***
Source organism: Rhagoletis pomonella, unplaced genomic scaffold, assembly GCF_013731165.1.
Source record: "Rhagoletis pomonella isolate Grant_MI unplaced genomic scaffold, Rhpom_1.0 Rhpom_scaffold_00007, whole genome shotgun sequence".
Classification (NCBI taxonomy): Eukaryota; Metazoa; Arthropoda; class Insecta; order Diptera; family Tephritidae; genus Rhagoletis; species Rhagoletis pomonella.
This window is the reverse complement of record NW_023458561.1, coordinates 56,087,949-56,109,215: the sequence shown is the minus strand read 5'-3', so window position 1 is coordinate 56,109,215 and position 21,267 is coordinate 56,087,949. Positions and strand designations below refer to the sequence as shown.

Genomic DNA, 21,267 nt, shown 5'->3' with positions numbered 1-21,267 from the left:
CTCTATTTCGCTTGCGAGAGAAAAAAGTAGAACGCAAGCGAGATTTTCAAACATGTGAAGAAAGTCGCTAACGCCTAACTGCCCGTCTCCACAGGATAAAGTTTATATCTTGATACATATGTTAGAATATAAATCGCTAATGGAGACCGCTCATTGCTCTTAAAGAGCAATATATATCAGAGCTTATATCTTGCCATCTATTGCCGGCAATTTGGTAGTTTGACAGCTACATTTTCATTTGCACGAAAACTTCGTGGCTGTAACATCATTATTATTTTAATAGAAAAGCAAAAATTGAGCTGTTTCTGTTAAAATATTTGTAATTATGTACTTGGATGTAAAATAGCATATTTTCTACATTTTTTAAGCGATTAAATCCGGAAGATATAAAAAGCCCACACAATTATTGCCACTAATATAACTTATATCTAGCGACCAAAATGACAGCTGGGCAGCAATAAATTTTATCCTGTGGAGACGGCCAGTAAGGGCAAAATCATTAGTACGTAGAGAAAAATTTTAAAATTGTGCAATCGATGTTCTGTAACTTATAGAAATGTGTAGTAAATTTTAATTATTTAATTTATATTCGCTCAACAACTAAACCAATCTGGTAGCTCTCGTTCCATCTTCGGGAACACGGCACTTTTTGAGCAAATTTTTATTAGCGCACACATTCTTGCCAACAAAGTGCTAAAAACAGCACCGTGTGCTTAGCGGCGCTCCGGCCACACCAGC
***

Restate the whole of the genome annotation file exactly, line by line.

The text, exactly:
Source organism: Rhagoletis pomonella, unplaced genomic scaffold, assembly GCF_013731165.1.
Source record: "Rhagoletis pomonella isolate Grant_MI unplaced genomic scaffold, Rhpom_1.0 Rhpom_scaffold_00007, whole genome shotgun sequence".
Classification (NCBI taxonomy): Eukaryota; Metazoa; Arthropoda; class Insecta; order Diptera; family Tephritidae; genus Rhagoletis; species Rhagoletis pomonella.
This window is the reverse complement of record NW_023458561.1, coordinates 56,087,949-56,109,215: the sequence shown is the minus strand read 5'-3', so window position 1 is coordinate 56,109,215 and position 21,267 is coordinate 56,087,949. Positions and strand designations below refer to the sequence as shown.

Genomic DNA, 21,267 nt, shown 5'->3' with positions numbered 1-21,267 from the left:
CTCTATTTCGCTTGCGAGAGAAAAAAGTAGAACGCAAGCGAGATTTTCAAACATGTGAAGAAAGTCGCTAACGCCTAACTGCCCGTCTCCACAGGATAAAGTTTATATCTTGATACATATGTTAGAATATAAATCGCTAATGGAGACCGCTCATTGCTCTTAAAGAGCAATATATATCAGAGCTTATATCTTGCCATCTATTGCCGGCAATTTGGTAGTTTGACAGCTACATTTTCATTTGCACGAAAACTTCGTGGCTGTAACATCATTATTATTTTAATAGAAAAGCAAAAATTGAGCTGTTTCTGTTAAAATATTTGTAATTATGTACTTGGATGTAAAATAGCATATTTTCTACATTTTTTAAGCGATTAAATCCGGAAGATATAAAAAGCCCACACAATTATTGCCACTAATATAACTTATATCTAGCGACCAAAATGACAGCTGGGCAGCAATAAATTTTATCCTGTGGAGACGGCCAGTAAGGGCAAAATCATTAGTACGTAGAGAAAAATTTTAAAATTGTGCAATCGATGTTCTGTAACTTATAGAAATGTGTAGTAAATTTTAATTATTTAATTTATATTCGCTCAACAACTAAACCAATCTGGTAGCTCTCGTTCCATCTTCGGGAACACGGCACTTTTTGAGCAAATTTTTATTAGCGCACACATTCTTGCCAACAAAGTGCTAAAAACAGCACCGTGTGCTTAGCGGCGCTCCGGCCACACCAGC